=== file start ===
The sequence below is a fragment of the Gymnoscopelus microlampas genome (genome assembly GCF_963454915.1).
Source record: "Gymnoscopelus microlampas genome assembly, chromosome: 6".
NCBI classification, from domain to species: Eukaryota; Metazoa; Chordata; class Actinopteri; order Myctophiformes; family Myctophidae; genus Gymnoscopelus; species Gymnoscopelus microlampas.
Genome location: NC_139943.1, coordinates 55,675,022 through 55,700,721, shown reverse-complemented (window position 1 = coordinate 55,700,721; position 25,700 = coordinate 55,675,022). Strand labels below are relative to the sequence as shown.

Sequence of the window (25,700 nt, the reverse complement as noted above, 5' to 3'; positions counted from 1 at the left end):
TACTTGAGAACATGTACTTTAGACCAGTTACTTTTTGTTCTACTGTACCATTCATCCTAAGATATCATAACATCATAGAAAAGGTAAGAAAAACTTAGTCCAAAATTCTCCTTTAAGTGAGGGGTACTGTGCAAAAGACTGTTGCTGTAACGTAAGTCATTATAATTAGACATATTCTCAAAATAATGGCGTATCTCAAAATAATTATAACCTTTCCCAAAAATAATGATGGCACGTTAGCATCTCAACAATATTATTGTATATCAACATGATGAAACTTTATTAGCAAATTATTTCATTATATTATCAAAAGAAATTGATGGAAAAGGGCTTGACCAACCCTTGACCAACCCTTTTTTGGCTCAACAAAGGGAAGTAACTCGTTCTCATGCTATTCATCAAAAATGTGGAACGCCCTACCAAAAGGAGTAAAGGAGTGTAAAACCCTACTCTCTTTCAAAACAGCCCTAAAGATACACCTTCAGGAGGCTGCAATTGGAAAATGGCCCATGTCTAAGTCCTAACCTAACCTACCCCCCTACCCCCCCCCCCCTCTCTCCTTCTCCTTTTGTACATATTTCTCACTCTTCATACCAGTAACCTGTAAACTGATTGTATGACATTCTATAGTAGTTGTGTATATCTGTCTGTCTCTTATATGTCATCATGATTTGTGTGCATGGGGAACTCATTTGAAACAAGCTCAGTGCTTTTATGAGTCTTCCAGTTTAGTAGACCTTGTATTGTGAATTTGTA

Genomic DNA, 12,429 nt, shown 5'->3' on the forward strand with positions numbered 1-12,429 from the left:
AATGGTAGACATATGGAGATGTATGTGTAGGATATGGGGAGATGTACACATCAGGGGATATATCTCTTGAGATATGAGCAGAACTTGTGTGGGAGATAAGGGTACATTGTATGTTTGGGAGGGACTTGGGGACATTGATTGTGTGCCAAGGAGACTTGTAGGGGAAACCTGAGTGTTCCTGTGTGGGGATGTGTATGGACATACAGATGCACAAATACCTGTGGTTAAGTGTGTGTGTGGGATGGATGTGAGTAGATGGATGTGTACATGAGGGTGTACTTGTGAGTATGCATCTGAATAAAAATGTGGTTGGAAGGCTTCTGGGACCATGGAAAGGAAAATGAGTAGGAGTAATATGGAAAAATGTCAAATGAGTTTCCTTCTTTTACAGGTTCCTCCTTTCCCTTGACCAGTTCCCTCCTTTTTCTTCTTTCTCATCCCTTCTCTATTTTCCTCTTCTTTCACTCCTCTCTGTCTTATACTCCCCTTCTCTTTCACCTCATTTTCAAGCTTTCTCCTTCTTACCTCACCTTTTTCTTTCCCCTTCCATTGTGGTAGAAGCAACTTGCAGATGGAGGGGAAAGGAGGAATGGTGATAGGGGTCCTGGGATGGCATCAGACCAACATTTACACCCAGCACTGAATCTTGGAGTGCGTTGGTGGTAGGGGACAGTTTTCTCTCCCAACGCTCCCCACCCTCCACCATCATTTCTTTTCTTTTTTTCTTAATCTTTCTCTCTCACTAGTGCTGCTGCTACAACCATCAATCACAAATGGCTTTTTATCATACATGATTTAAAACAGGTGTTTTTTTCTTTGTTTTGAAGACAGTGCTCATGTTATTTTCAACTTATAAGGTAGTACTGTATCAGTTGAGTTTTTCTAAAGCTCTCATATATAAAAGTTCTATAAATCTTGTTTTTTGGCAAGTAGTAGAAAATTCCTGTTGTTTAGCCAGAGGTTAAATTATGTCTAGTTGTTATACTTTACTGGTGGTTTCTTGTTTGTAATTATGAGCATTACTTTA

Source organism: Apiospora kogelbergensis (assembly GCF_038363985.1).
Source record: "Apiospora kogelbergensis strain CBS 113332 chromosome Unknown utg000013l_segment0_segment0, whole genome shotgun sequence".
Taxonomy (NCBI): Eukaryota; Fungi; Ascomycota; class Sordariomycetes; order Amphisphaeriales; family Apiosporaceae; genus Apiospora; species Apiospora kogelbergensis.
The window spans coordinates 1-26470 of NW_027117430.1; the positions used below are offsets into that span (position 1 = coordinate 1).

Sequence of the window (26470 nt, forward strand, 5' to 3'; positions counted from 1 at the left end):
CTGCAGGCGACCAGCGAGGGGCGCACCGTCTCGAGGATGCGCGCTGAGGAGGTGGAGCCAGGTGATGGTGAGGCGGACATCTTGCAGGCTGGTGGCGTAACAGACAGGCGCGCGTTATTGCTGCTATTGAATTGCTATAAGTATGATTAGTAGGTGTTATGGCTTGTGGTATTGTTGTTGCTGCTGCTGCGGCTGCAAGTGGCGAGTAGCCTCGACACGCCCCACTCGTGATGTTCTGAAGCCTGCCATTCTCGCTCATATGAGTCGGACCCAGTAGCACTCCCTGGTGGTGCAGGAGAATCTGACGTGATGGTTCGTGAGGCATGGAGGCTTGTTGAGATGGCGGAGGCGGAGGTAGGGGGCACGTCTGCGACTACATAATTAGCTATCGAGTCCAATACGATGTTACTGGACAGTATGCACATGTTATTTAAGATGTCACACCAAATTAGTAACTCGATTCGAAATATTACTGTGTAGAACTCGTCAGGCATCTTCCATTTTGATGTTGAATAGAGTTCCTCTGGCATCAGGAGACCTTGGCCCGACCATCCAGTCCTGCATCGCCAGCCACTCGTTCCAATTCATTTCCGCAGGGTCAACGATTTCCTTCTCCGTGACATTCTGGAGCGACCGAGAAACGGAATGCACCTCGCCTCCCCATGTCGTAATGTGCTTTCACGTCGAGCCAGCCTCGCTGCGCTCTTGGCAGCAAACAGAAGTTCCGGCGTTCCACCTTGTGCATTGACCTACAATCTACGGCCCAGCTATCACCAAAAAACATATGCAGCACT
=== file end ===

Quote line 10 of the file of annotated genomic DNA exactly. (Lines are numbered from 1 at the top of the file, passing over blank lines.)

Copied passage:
Source record: "Apiospora kogelbergensis strain CBS 113332 chromosome Unknown utg000013l_segment0_segment0, whole genome shotgun sequence".